The wise old man goes on to tell you that there is also a right-hand path. If you go down this path it will eventually come to a fork where you must decide to go either left or right. One of these paths (you never know which) will lead to a clearing in the forest containing a suitcase filled with $1,000,000 in cash. The other path will lead to a clearing that is completely empty. You will lose if you arrive at this empty clearing.
|"The Road Not Taken"|
One of the rules of this game is that you cannot change your mind. Once you have picked a path you are stuck with the consequences for that day. You are not allowed to retrace your steps and choose a different path.
Imagine you play this game every day for the rest of your life. Every day you wake up and find yourself facing the dark and mysterious forest. Every day you meet the wise old man who repeats to you the rules of this game. Every day you must make a choice which will have a major impact on your success or failure. Every day business owners have to make exactly these kinds of decisions.
What is the winning strategy? Which path should you go down and why?
The answer is that you should always go down the right hand path. The average payoff from going down the right hand path is computed as follows:
Half the time you get nothing because you go to the empty clearing
The other half the time you get the suitcase with $1,000,000 cash
Average winnings from going down the right hand path
$1,000,000 / 2 = $500,000
Average winnings from going down the left hand path
Conclusion: Over the long term you will earn five times as much by going down the right hand path.
What Does This Mean for You?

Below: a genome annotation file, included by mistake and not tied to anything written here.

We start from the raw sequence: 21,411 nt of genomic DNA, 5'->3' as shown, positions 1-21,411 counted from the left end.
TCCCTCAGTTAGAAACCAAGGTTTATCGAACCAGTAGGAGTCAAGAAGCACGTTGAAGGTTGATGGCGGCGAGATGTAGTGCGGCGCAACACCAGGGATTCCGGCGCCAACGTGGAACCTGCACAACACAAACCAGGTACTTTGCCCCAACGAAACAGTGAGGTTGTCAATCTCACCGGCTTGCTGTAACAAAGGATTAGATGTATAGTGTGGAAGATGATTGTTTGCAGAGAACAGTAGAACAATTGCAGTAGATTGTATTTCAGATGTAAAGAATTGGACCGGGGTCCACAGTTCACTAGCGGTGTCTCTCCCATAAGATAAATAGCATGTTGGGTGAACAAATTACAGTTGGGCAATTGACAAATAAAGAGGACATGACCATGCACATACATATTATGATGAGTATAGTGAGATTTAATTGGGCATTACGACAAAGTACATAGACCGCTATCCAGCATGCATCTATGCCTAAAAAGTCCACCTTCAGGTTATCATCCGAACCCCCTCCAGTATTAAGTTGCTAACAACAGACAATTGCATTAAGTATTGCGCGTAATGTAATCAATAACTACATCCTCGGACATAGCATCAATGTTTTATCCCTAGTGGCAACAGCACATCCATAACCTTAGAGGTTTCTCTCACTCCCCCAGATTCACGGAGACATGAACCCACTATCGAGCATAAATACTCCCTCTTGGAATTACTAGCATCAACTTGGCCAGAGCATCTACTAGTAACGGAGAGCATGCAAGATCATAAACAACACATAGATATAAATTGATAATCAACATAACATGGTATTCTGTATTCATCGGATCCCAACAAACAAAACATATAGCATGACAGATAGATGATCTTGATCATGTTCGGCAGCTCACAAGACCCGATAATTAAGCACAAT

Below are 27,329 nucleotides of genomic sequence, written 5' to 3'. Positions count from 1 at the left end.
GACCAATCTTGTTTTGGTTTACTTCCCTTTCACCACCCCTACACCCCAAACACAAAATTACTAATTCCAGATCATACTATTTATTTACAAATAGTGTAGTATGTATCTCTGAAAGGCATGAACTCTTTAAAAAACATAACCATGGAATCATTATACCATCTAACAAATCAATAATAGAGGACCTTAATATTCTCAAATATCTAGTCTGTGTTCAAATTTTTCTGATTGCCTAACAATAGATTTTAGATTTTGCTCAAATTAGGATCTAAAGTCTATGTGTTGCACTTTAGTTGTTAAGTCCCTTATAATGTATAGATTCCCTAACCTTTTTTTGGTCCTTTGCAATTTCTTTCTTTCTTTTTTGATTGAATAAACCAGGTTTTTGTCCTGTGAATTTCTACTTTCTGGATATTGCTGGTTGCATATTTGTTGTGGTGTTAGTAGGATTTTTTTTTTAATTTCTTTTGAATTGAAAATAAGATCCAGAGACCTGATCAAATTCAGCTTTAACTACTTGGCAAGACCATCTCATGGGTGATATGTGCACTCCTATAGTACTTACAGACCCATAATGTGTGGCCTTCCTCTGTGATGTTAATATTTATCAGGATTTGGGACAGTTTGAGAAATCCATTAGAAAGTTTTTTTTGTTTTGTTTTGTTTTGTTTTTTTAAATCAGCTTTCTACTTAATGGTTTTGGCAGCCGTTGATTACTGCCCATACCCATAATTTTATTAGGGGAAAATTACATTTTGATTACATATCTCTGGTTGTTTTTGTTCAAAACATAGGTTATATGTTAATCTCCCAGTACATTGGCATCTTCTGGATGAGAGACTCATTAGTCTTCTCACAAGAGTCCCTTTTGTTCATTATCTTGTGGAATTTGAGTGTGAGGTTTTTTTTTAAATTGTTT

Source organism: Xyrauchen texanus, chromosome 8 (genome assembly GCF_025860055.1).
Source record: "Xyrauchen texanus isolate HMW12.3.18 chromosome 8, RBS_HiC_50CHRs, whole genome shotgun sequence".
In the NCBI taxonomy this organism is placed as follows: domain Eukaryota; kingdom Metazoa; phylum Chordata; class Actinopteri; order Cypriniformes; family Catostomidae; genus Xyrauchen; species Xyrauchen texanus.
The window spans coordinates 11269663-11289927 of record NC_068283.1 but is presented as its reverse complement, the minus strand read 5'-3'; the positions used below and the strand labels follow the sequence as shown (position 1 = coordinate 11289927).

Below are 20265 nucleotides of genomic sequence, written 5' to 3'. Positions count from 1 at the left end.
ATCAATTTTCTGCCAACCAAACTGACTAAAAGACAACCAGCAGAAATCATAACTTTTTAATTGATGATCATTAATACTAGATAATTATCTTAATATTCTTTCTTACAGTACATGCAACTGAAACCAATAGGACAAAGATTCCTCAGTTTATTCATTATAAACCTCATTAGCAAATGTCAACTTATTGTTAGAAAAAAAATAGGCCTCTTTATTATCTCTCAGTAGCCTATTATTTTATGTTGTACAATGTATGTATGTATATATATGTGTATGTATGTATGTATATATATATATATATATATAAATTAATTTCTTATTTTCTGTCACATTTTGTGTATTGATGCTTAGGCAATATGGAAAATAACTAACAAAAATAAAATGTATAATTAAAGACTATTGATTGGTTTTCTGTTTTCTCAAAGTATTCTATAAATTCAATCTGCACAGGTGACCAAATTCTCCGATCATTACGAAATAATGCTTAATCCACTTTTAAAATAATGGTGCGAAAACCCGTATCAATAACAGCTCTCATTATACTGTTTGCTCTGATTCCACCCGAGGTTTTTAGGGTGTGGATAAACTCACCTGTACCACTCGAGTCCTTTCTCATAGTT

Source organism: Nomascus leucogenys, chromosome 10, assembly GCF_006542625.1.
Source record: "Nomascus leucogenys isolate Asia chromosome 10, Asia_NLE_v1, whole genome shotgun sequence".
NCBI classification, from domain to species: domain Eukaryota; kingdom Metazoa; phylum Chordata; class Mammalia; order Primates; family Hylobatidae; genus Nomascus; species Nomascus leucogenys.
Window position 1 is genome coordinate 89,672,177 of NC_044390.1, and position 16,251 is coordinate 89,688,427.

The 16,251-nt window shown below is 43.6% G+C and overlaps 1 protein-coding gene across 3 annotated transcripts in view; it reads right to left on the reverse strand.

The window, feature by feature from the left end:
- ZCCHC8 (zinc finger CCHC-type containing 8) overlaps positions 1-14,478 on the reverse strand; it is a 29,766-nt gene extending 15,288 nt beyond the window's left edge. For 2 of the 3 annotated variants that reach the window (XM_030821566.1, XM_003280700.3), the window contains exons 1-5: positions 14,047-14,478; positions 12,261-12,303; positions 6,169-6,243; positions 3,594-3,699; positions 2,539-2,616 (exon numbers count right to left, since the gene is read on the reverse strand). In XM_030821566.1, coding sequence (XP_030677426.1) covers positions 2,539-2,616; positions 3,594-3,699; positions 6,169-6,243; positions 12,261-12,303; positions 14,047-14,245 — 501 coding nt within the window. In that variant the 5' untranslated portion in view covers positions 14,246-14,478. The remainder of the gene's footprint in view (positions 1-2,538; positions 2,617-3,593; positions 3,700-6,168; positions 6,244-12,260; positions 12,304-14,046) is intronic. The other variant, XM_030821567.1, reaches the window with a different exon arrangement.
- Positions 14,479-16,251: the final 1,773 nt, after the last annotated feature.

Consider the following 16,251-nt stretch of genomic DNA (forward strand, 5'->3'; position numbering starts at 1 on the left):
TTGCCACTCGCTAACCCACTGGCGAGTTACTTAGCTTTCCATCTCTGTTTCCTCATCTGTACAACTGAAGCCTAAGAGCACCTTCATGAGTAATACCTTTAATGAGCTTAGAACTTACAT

If you have your own business then you too are playing a game. You play to win. You fear losing. Your fellow players include competitors, customers, government, and outsiders who can have an impact on your business.
The compass that helps you WIN.
Do you know the rules of your game? Is it a zero-sum game where your winnings exactly equal someone else’s loss or vice versa? Or could it be a win-win game? Are your employees competitors or partners?
The best way to win any game is to have the best strategy. A strategy is a special kind of thinking which looks beyond day-to-day operations, which considers the future beyond just one or two steps ahead. A strategy is the compass pointing to north even when you are surrounded by fog, darkness, or uncertainty. It guides you to where you need to go.
A strategy tells you what to do at every major moment because it’s impossible to constantly be worrying about the next move in your game. Every major corporation in America has a business strategy which they follow in order to win. What’s your strategy? How many moves ahead are you thinking? Do you have a good compass?
Further Resources and Readings on Game Theory
Here are additional resources which provide further information on a subject which is vital to the success and profitability of every business:
This is an excellent business article in Forbes written for the non-specialist lay reader. I highly recommend it.
This is a quick blurb on Game Theory with links to further information.
Here is a more detailed discussion from a purely business perspective.
Certified Public Accountant Master of Business Administration
Tel: (207) 989-2700 E-Mail: GeorgeAdams@IntelligenceForRent.com